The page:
How Old Was Jesus When He Died?

By: Dave Roos  | 
La Pieta
A replica of Michelangelo's "La Pieta" is seen in Forest Lawn's Great Mausoleum in Glendale, California. The famous sculpture shows Mary sorrowfully holding the dead body of her son Jesus after his crucifixion. Sarah Reingewirtz/MediaNews Group/Pasadena Star-News via Getty Images

During the Easter season, Christians celebrate Jesus' resurrection from the dead, just days after his crucifixion at the hands of the Romans. Whether you're religious, agnostic or atheist, it's hard to ignore the influence of Jesus Christ and the Bible in Western culture. But how much can we really know about the historical Jesus' timeline from Biblical accounts? Do we even know how old Jesus was when he died?

Helen Bond is a religion professor at the University of Edinburgh in Scotland and the co-host (with this author) of a podcast called Biblical Time Machine. She says that the Bible is surprisingly skimpy when it comes to basic details about Jesus — what he looked like, whether he was married, etc. — and is frustratingly vague or contradictory when establishing facts like when Jesus was born and when exactly he died.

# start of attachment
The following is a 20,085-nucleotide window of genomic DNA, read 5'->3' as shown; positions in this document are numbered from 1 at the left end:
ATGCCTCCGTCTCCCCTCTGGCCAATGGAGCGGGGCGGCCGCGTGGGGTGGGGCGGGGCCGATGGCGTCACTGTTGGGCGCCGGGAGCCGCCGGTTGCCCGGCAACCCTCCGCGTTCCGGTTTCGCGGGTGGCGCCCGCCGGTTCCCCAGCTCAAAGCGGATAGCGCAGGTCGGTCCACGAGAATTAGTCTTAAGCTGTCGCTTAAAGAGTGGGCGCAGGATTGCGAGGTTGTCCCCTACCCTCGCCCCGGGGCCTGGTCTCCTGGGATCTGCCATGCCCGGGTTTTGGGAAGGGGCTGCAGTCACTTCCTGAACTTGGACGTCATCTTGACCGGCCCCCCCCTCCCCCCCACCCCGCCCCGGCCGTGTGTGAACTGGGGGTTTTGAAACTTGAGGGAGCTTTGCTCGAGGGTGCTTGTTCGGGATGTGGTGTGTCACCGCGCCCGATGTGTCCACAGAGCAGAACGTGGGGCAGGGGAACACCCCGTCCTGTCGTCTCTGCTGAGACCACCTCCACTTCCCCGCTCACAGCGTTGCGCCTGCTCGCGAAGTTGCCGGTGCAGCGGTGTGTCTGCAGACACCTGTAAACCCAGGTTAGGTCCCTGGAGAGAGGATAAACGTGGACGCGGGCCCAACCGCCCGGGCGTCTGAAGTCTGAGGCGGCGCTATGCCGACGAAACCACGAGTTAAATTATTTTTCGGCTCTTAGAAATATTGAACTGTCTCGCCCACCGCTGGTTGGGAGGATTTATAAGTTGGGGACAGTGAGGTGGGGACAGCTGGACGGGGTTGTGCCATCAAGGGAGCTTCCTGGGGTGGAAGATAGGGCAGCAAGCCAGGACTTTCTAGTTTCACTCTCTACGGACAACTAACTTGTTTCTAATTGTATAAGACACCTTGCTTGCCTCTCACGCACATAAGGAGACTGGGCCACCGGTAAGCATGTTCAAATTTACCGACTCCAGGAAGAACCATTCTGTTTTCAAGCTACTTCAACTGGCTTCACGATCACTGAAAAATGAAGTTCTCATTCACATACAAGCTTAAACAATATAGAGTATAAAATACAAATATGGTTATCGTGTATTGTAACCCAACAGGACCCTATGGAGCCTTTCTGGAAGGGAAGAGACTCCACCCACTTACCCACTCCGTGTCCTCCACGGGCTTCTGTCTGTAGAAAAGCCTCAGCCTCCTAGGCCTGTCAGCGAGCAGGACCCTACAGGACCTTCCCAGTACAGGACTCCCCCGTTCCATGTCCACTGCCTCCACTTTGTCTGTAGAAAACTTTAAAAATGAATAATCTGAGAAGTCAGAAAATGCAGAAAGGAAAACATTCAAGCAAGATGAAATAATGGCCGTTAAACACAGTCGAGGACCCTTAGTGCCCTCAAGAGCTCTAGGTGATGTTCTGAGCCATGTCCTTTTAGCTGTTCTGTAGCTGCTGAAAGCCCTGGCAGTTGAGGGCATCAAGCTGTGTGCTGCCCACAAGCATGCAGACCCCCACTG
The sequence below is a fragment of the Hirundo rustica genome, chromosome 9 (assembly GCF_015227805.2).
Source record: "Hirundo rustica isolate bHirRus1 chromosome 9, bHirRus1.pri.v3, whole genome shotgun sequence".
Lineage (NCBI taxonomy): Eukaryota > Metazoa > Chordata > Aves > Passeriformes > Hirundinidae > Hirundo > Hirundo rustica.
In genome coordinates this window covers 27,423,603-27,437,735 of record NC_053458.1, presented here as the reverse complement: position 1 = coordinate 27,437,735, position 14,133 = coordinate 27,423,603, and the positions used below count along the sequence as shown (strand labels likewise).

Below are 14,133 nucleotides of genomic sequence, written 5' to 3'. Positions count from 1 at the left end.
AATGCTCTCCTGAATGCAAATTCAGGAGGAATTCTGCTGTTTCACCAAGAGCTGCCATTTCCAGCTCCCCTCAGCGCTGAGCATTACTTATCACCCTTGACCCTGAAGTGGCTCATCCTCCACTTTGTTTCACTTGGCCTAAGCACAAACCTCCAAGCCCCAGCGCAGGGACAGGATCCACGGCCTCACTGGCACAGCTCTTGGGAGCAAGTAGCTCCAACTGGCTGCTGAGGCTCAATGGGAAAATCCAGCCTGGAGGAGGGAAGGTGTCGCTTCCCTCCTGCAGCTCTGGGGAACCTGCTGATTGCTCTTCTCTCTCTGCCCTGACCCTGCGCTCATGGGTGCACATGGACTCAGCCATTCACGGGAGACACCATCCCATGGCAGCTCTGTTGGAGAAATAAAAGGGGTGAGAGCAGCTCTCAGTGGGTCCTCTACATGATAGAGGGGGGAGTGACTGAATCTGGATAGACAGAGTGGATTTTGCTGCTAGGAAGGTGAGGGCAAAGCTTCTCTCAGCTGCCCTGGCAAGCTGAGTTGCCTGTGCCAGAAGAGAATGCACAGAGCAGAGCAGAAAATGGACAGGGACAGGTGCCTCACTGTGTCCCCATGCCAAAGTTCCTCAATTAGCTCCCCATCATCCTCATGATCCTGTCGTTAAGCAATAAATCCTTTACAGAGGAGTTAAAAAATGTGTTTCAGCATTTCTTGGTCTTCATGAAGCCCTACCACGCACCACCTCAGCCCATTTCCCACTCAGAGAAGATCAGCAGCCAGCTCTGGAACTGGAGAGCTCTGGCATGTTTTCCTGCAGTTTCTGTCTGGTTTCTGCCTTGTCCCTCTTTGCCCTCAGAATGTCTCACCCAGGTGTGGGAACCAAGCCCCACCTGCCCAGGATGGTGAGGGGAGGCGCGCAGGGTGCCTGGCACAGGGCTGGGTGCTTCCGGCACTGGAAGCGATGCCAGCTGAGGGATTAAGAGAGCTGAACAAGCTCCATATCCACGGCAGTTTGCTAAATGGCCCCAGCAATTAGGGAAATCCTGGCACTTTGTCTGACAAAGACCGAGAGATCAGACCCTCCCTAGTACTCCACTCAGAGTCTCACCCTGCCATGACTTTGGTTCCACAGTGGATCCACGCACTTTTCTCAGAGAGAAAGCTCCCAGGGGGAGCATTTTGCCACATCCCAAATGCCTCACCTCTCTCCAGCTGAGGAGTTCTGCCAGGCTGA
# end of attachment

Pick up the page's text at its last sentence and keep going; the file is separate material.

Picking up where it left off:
"We don't know the dates of anything with any specificity," says Bond, who nonetheless tried to decipher the exact date of the original Easter in an excellent article titled "Dating the Death of Jesus."

Many people who follow the Christian faith believe that Jesus was 30 when he was baptized, and that his earthly mission lasted exactly three years, citing certain biblical passages. This would mean Jesus died at the age of 33. But a closer look at the Bible reveals some fuzzier math.


Wasn't Jesus 30 When He Started His Ministry?

In the New Testament, there are four separate biographies of Jesus known as the four gospels: Matthew, Mark, Luke and John. Biblical scholars believe that the gospel of Mark was written first, and that the authors of Matthew and Luke elaborated upon Mark's account. The gospel of John was written last and includes some stories that are not in the earlier texts. Only one of the four gospels directly addresses Jesus' age.

"Mark, the earliest gospel, says nothing at all about Jesus' age," says Bond. "When Luke rewrites Mark's story, he says that 'Jesus himself was about thirty years old when he began his ministry.' Maybe that comes from specific knowledge, maybe it comes from eyewitnesses, or maybe it's his general take on Mark, but that's the only place where we have any kind of age for Jesus."


That verse in Luke 3:23 is the basis for the widespread belief that at age 30 Jesus began publicly teaching and performing miracles. But the text only says that Jesus was "about thirty," which could mean that he was 29, 31 or even a youthful-looking 40.

The only other clue about Jesus' age comes in the gospel of John (John 8:57-59), when Jesus tells a group of Jewish leaders that he knew Abraham, the Old Testament patriarch. "You aren't even 50 years old!" the Jewish leaders reply. "How can you say that you have seen Abraham?"